Digital transformation enables insurers to take advantage of many new opportunities. But first, they must define their strategic priorities. That means reevaluating business models, processes, products and service.
There are three key challenges insurers should address along the way:
- They must better manage risk mitigation by evolving from a financial loss compensation focus to include physical risk prevention.
- They must face down disruptive competitors by enabling rapid solution development.
- They must manage the enormous amount of data generated by connected networks to develop and deliver leading-edge products and services.
The ability to address these challenges effectively will enable insurers to successfully compete in the digital economy.
Customer expectations have changed. Evolving customer demands coupled with technological advancements mean that insurers are expected to provide risk prevention in addition to crisis management. These benefits can be managed by technology that interacts with customers across multiple channels.
Essentially, technology is allowing insurers to move into a world in which risk is more tangible.
Keeping up with disruption
Nearly 80% of insurance company chief information officers expect technology to significantly change or transform both the industry and their organization in less than five years, according to Ovum. More than a third of insurance companies are already using or developing IoT projects; another 25% are actively evaluating IoT projects.
These new technologies increase the risk to some incumbent carriers that new entrants will cause business disruption. Startups may lack the deep actuarial and underwriting experience and capabilities of established carriers, but they have access to customers, IoT infrastructure or the ability to process data in real-time.
As the volume of data grows, insurance companies must use solutions like AI and machine learning to process large amounts of data. The ability for insurers to adopt these types of platforms now can lead to better product and service agility. By using technology like AI and machine learning, insurers can deliver new products and services to customers while more effectively managing their existing portfolio. With a strong digital core, insurers can bundle products and services to deliver personalized offerings to specific customer segments and distribution channels.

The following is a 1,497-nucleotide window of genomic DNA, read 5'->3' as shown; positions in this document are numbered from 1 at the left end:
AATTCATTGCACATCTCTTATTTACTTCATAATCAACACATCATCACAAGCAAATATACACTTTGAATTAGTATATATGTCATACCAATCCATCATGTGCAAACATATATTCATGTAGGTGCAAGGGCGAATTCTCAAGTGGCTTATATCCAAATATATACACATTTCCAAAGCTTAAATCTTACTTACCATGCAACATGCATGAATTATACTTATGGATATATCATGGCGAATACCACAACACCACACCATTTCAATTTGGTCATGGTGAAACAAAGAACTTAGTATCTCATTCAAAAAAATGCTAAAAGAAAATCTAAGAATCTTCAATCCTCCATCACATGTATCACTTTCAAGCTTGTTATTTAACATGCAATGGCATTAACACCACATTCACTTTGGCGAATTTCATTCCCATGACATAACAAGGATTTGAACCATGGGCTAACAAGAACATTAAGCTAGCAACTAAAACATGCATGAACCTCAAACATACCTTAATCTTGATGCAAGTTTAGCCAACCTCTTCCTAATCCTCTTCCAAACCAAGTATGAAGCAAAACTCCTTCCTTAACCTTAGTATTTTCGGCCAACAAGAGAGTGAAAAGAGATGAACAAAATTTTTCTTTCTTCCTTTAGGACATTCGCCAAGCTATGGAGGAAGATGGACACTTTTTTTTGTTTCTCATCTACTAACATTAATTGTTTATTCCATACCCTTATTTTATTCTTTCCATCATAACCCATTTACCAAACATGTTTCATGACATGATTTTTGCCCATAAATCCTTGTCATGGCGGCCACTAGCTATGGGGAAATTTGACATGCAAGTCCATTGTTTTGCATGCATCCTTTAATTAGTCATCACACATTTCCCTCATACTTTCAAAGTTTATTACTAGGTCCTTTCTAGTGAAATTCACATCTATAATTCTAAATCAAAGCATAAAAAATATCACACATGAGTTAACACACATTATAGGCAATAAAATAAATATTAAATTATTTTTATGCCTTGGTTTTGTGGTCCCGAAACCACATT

The change afoot
The digital economy is still evolving. By aligning transformative actions across these three priority areas, businesses can more easily manage the transition in stages, creating a digital core and then extending digital functions across the enterprise. The reduced reliance on traditional risk-assessment and data-processing methods will provide insurance customers with a much more personalized experience via a multi-channel environment. These steps will reduce the possibility of business disruption and propel insurers to fresh success.
Insurance for the greater good
Many of today’s insurers are passionate about digital transformation and what it can do for business and for society.
Why? Because the industry is witnessing a steady shift from a centuries-old business model that has the potential to dramatically improve lives worldwide.
Rather than just compensating for financial loss, which insurers have done remarkably well, the industry is getting geared up to help people prevent loss, lead healthier lives, live longer and drive safer.
In short, digital transformation in the insurance business will potentially do more than any other industry to further society’s long-term well-being.
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